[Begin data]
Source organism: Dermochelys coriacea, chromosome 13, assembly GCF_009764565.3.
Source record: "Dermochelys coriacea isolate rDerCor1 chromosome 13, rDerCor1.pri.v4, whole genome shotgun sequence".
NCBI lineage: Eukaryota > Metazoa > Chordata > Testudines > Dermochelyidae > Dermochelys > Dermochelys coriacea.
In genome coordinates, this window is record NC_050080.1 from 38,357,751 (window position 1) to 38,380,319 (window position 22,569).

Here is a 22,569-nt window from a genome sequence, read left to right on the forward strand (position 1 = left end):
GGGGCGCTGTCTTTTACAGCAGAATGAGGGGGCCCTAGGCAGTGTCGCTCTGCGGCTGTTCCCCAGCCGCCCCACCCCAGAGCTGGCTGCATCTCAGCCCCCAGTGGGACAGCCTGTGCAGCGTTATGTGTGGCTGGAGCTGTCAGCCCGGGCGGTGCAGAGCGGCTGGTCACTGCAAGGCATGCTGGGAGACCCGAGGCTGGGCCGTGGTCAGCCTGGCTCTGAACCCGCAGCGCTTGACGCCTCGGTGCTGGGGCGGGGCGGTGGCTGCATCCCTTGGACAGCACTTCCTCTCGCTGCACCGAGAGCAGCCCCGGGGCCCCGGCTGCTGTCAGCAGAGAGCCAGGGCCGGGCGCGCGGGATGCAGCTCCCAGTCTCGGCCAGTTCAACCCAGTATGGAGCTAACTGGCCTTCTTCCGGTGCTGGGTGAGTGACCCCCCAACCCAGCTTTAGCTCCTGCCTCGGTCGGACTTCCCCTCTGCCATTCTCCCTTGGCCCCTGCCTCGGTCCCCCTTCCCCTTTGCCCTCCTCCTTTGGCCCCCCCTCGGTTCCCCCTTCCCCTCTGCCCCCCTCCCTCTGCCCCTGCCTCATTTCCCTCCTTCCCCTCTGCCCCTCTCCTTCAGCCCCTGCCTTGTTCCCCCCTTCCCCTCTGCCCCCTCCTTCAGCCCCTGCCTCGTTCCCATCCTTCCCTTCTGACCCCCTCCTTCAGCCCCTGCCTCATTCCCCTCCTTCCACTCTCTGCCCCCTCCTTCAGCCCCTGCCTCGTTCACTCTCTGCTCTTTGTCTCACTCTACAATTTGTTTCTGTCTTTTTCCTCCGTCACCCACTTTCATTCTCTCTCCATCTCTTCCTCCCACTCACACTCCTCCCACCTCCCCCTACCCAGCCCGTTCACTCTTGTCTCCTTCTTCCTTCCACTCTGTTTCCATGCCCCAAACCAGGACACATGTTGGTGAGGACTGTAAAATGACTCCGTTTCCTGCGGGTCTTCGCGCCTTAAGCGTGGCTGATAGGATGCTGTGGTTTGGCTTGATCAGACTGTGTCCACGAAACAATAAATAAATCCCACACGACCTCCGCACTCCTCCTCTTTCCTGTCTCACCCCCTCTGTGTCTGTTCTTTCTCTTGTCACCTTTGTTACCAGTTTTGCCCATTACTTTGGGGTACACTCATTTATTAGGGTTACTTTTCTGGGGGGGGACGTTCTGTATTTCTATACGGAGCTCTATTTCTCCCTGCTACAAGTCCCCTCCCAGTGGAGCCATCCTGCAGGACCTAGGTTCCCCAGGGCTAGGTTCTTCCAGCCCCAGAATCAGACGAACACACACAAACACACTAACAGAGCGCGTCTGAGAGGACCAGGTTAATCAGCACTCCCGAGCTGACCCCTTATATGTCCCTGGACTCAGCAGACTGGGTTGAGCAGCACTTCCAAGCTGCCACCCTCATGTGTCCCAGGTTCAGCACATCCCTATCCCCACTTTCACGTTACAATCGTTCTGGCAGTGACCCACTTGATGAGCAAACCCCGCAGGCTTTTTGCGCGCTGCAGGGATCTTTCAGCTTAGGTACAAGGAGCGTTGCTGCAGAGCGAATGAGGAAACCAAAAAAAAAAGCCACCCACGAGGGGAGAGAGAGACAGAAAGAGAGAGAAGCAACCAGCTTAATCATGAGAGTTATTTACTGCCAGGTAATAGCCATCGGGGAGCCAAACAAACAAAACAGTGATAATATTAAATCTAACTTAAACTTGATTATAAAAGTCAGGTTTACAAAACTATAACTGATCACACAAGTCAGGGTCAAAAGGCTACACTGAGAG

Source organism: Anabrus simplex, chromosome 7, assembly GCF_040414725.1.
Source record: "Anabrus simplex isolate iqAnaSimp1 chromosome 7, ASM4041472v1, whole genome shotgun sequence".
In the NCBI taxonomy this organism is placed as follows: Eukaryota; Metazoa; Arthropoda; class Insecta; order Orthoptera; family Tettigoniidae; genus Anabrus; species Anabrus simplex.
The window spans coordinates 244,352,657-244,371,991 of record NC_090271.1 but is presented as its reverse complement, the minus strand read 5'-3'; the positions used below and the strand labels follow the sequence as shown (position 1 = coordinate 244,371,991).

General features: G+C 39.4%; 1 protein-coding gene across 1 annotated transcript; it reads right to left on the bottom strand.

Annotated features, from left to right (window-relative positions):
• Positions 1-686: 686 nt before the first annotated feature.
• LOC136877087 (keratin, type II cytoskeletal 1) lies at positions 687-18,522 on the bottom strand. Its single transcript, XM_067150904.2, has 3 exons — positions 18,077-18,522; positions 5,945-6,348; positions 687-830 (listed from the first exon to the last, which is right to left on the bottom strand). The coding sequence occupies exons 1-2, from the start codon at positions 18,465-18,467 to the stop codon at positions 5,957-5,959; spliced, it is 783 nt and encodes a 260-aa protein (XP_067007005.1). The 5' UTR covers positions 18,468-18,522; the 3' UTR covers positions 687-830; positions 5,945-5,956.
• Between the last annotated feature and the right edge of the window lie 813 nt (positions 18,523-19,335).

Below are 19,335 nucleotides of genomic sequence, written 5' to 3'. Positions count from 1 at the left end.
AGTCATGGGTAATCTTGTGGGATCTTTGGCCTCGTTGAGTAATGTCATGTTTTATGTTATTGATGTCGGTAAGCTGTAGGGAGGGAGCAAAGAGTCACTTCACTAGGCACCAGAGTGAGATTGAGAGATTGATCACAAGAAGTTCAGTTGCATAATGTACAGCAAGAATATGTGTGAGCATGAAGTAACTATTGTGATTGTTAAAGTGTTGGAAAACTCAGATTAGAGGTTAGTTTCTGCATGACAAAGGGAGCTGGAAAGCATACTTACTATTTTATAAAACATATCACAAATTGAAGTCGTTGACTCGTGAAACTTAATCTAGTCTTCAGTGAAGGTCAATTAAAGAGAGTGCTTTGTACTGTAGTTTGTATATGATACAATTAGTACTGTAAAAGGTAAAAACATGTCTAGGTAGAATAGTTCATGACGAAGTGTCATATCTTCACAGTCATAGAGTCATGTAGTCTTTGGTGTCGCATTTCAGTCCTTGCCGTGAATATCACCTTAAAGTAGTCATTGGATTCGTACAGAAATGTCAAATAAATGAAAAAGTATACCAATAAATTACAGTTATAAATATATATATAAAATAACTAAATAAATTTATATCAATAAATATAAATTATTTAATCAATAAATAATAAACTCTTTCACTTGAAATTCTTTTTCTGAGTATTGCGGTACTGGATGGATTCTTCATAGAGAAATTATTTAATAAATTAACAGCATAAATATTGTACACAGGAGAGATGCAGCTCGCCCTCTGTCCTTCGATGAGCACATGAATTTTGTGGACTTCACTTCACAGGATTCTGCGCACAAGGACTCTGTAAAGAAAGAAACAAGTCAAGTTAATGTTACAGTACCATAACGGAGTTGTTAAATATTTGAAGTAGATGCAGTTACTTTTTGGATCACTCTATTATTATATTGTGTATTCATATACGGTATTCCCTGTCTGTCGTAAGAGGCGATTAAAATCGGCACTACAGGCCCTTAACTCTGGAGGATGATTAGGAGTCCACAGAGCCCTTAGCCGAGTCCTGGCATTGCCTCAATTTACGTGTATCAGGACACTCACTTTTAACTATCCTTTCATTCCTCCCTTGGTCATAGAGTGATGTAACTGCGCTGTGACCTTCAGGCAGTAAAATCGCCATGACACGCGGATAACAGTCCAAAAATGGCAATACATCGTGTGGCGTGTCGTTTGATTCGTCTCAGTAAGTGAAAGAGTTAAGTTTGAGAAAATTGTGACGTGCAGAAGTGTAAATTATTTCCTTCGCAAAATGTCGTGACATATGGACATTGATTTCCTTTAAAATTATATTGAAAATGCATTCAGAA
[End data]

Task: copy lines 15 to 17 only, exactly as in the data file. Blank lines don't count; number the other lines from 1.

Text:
• Between the last annotated feature and the right edge of the window lie 813 nt (positions 18,523-19,335).

Below are 19,335 nucleotides of genomic sequence, written 5' to 3'. Positions count from 1 at the left end.
AGTCATGGGTAATCTTGTGGGATCTTTGGCCTCGTTGAGTAATGTCATGTTTTATGTTATTGATGTCGGTAAGCTGTAGGGAGGGAGCAAAGAGTCACTTCACTAGGCACCAGAGTGAGATTGAGAGATTGATCACAAGAAGTTCAGTTGCATAATGTACAGCAAGAATATGTGTGAGCATGAAGTAACTATTGTGATTGTTAAAGTGTTGGAAAACTCAGATTAGAGGTTAGTTTCTGCATGACAAAGGGAGCTGGAAAGCATACTTACTATTTTATAAAACATATCACAAATTGAAGTCGTTGACTCGTGAAACTTAATCTAGTCTTCAGTGAAGGTCAATTAAAGAGAGTGCTTTGTACTGTAGTTTGTATATGATACAATTAGTACTGTAAAAGGTAAAAACATGTCTAGGTAGAATAGTTCATGACGAAGTGTCATATCTTCACAGTCATAGAGTCATGTAGTCTTTGGTGTCGCATTTCAGTCCTTGCCGTGAATATCACCTTAAAGTAGTCATTGGATTCGTACAGAAATGTCAAATAAATGAAAAAGTATACCAATAAATTACAGTTATAAATATATATATAAAATAACTAAATAAATTTATATCAATAAATATAAATTATTTAATCAATAAATAATAAACTCTTTCACTTGAAATTCTTTTTCTGAGTATTGCGGTACTGGATGGATTCTTCATAGAGAAATTATTTAATAAATTAACAGCATAAATATTGTACACAGGAGAGATGCAGCTCGCCCTCTGTCCTTCGATGAGCACATGAATTTTGTGGACTTCACTTCACAGGATTCTGCGCACAAGGACTCTGTAAAGAAAGAAACAAGTCAAGTTAATGTTACAGTACCATAACGGAGTTGTTAAATATTTGAAGTAGATGCAGTTACTTTTTGGATCACTCTATTATTATATTGTGTATTCATATACGGTATTCCCTGTCTGTCGTAAGAGGCGATTAAAATCGGCACTACAGGCCCTTAACTCTGGAGGATGATTAGGAGTCCACAGAGCCCTTAGCCGAGTCCTGGCATTGCCTCAATTTACGTGTATCAGGACACTCACTTTTAACTATCCTTTCATTCCTCCCTTGGTCATAGAGTGATGTAACTGCGCTGTGACCTTCAGGCAGTAAAATCGCCATGACACGCGGATAACAGTCCAAAAATGGCAATACATCGTGTGGCGTGTCGTTTGATTCGTCTCAGTAAGTGAAAGAGTTAAGTTTGAGAAAATTGTGACGTGCAGAAGTGTAAATTATTTCCTTCGCAAAATGTCGTGACATATGGACATTGATTTCCTTTAAAATTATATTGAAAATGCATTCAGAA